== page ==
We caught the high-speed AVE train, for the amazingly good value sum of €50 each, and hurtled from one end of this vast country (from Seville in the south) to the other (Barcelona on the northeast coast). Racing through the Spanish countryside at a startling 180mph still took 5 and a half hours but as I sipped my rioja and watched olive trees, mountains and open countryside whizz by, I couldn’t help but think how glad I was not to be in the hands of British Rail where tickets would have cost four times the amount, not to mention the fact that the journey would have taken three times as long.
Living in Singapore, which has just got rid of its one and only trainline (to Malaysia), I’d forgotten what a proper train ride is like and despite our length of the journey – not much you can do about that as you’re covering one hell of a distance, over 1,000 km – it was a treat to travel so far without a road or car in sight.
Due to our astronomical amount of luggage, including the impulse buy of a small child’s chair, an internal flight wasn’t really an option and although the plane may come out top in terms of journey time, (only just though, after you include checking in an hour before etc) I think, having now done it, I really would choose the comfort and ease of high-speed train travel over crowded and out-of-town airports anytime.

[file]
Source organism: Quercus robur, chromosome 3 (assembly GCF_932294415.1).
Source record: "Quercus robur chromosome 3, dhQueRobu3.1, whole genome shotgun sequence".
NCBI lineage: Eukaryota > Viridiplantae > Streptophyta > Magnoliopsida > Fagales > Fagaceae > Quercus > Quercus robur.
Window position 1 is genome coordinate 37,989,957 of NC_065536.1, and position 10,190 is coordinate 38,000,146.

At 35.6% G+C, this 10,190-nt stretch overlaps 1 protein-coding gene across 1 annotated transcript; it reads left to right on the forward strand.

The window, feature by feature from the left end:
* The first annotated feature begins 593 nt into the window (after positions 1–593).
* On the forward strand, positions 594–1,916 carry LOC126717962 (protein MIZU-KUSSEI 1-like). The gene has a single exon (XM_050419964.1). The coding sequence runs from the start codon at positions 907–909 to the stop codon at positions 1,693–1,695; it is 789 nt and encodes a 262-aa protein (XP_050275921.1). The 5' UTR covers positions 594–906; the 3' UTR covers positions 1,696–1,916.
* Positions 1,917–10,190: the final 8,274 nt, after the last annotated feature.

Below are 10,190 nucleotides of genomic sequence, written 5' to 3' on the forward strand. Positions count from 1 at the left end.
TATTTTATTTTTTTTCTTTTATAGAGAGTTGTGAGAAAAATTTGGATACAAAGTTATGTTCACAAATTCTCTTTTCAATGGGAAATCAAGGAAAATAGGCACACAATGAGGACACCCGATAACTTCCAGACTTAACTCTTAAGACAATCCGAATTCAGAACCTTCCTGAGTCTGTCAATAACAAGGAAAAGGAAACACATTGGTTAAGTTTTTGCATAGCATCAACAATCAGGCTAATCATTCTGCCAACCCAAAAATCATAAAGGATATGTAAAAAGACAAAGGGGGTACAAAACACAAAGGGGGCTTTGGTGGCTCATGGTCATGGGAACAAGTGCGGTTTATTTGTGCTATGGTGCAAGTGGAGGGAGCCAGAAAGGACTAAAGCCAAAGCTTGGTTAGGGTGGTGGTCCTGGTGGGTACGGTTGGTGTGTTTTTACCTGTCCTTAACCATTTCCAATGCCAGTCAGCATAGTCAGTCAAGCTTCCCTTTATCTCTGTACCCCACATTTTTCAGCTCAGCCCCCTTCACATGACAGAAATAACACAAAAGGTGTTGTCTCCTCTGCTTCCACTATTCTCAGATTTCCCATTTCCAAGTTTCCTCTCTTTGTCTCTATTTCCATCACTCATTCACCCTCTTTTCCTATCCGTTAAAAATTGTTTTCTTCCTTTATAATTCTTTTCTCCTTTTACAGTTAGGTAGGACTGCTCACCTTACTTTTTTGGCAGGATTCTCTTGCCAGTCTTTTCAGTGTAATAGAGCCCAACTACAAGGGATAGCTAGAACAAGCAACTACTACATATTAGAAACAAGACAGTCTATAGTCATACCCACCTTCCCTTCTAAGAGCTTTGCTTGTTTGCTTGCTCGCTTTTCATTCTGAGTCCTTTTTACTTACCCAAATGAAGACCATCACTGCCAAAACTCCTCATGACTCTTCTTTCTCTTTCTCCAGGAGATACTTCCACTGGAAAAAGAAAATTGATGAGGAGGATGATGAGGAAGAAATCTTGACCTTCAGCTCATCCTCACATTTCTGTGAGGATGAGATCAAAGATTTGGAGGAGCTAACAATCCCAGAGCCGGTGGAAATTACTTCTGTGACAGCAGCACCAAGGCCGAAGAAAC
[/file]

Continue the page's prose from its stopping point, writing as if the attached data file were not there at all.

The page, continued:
We arrived in Barcelona at around 10pm, the perfect time for dinner: hurrah to the Spaniards for their weird eating times. Anywhere else in the world, 10pm mid-week would be considered a late sitting and you’d be rushed along and swept out with the staff about an hour after sitting down.
We were staying at zen but rather overpriced Hotel Omm with its pitch black corridors and huge white bathrooms. (Five star but of the ‘all talk, no action’ school of thought: the walls were paper thin and the shower looked good but flooded and leaked terribly; the rooftop terrace was stunning though, with a view of Gaudi’s Casa Mila – see last picture). I discovered the next day that the hotel opposite, Actual Hotel is less than half the price, with the same great location and better, if not more basic, sound proofed rooms. I’ll be staying there next time.
Our 10pm dinner at the Roca brothers’ Moo, the restaurant at Hotel Omm (above), was Michelin starred sophistication serving nouvelle Catalan cooking which, thankfully, was not as painstakingly fussy and foamy as it sometimes can be. Portions were surprisingly huge (which was slightly off putting) but the sculptural decor in the restaurant was super cool as was the vibe which was a lovely welcome to the bustling big city after provincial but stunning Seville.
But it’s great to be here. I know everyone always says it, but Barcelona really is a wonderful city and I think one of my most favourite. There is so much to see that you almost don’t have to try: a stroll through El Born’s narrow streets and passageways steeped in atmosphere can be sampled at any time of the day or night; you can’t fail to spot examples of Gaudi’s iconic modernist architecture throughout the city, nestling next to plain old ordinary buildings which are the perfect backdrop for his work. And not forgetting the incredible Marcet de la Boqueria, which raises the ordinary, mundane act of shopping for groceries to the extraordinary…